Writer: Goh Wen Xuan Writer Ratings:Overall: Cast: Plot: Effects: Cinematography: Watch this if you liked:
“Julie And Julia”, “Under The Tuscan Sun”
Based on the acclaimed novel "Eat, Pray, Love: One Woman's Search for Everything Across Italy, India and Indonesia", the movie definitely garnered much attention, as both director Ryan Murphy ("Running With Scissors", "Glee") and lead actress Julia Roberts ("Closer", "Valentine's Day") collaborate for the very first time. With star-studded cast including Javier Bardem ("No Country For Old Men") and James Franco ("Date Night"), "Eat Pray Love" definitely scores full marks for fans of the book itself.
"Eat Pray Love" starts off with writer Elizabeth 'Liz' Glibert visiting Bali for the very first time. A medicine man tells her certain prophecies that would lead her to a failed marriage and monetary issues in the near future. True enough, she finds herself leaving her husband, and taking a year off from her career to embark on a spiritual journey throughout Italy (Eat), India (Pray) and Indonesia (Love).
True to the book, "Eat Pray Love" is peppered with quotes, philosophical thoughts and heartfelt stories of people Liz meet. Although the movie is a condensed version of the book, the reviewer loved how director Ryan Murphy manages to insert Liz's past memories, or simple scenes from her imaginations. That certainly bonds the whole storyline together, making the audiences understand better as to how Liz finds her own self during this journey. Every journey that Liz makes was jarring, but not in a bad way. Stark contrast of each country magnified the state of mind that she would be facing the moment she arrives in a new place: Italy - good food, merrymaking; India - poverty, chaotic; Indonesia - tranquil, mystical.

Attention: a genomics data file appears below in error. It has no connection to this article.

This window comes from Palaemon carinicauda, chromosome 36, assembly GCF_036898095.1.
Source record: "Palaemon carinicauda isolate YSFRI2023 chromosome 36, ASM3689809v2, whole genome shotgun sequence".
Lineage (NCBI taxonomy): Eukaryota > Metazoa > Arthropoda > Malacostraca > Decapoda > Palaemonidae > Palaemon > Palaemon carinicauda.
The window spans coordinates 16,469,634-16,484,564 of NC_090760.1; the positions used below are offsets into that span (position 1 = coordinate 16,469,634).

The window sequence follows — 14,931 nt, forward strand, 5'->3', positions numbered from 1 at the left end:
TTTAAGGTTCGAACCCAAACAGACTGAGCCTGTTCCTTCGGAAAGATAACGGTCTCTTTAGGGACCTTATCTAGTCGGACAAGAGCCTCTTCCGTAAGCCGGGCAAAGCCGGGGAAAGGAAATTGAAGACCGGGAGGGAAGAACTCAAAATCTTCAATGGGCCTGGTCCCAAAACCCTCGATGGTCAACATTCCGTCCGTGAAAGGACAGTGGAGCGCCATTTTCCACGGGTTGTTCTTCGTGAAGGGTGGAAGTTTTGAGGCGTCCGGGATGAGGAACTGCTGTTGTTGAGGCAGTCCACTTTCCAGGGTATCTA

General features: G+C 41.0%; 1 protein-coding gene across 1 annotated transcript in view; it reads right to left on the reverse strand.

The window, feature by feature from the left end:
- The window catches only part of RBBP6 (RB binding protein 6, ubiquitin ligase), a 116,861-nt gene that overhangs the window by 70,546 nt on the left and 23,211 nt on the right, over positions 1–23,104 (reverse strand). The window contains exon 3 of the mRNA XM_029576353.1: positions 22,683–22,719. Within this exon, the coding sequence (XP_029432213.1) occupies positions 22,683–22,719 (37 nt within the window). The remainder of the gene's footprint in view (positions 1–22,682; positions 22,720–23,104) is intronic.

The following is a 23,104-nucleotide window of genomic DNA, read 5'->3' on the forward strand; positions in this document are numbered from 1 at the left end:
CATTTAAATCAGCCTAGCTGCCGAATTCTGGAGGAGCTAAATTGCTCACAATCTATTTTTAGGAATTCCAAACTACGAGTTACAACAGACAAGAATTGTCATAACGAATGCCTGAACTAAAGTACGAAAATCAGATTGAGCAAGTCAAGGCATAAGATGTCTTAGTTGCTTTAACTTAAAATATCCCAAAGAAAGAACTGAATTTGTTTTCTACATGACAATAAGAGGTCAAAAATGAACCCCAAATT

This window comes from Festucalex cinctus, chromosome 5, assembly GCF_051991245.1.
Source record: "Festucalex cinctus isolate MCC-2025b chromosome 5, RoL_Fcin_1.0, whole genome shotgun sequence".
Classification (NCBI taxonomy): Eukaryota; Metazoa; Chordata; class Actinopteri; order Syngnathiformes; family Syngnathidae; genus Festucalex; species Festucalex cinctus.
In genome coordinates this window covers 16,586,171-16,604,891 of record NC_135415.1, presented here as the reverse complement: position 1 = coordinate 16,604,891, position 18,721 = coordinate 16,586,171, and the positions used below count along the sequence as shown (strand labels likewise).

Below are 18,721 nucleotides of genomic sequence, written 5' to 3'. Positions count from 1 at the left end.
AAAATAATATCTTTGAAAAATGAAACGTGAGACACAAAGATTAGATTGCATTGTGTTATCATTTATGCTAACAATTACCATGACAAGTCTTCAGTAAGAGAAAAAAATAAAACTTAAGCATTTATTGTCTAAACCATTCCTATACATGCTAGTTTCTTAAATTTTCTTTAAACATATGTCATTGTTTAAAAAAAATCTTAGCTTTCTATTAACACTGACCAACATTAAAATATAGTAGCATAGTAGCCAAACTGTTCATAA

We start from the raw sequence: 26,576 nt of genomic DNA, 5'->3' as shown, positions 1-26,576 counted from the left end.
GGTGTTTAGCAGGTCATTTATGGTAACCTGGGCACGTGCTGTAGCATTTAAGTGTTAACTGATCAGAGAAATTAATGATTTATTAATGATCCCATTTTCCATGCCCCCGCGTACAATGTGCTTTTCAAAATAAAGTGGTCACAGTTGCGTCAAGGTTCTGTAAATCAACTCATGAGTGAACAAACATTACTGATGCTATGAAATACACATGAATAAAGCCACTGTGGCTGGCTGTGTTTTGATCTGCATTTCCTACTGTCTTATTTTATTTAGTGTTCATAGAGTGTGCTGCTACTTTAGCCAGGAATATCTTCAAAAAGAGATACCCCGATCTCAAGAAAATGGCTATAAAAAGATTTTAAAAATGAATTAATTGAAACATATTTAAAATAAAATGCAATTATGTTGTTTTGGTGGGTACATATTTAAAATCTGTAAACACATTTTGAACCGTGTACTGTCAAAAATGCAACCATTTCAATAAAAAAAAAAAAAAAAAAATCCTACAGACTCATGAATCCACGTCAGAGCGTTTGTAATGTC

Julia Roberts may be the core of the story, but it is the people around her that make it worthwhile to keep watching. While Liz tries to shake off her divorce guilt, people around her constantly reminds her of how she should be thankful and fortunate for her realisation to leave her comfort zone in New York. Although several natives in the movie like Balinese actors constantly keep the reviewer guessing as to what they have conveyed in the dialogue, the movie fortunately has subtitles for the foreign dialogues. And Julia Roberts did mention a "Terima Kasih" (Thank You) in the very end of the movie!
Do go watch this if you're a big fan of the book, or you are able to relate to Liz's loss and grief (because the quotes might sound cheesy to some); avoid this if you just can't stand Julia Roberts smooching James Franco and Javier Bardem with her 'luscious lips', or if you possess a certain 'stone-cold heart'.Cinema Online, 25 September 2010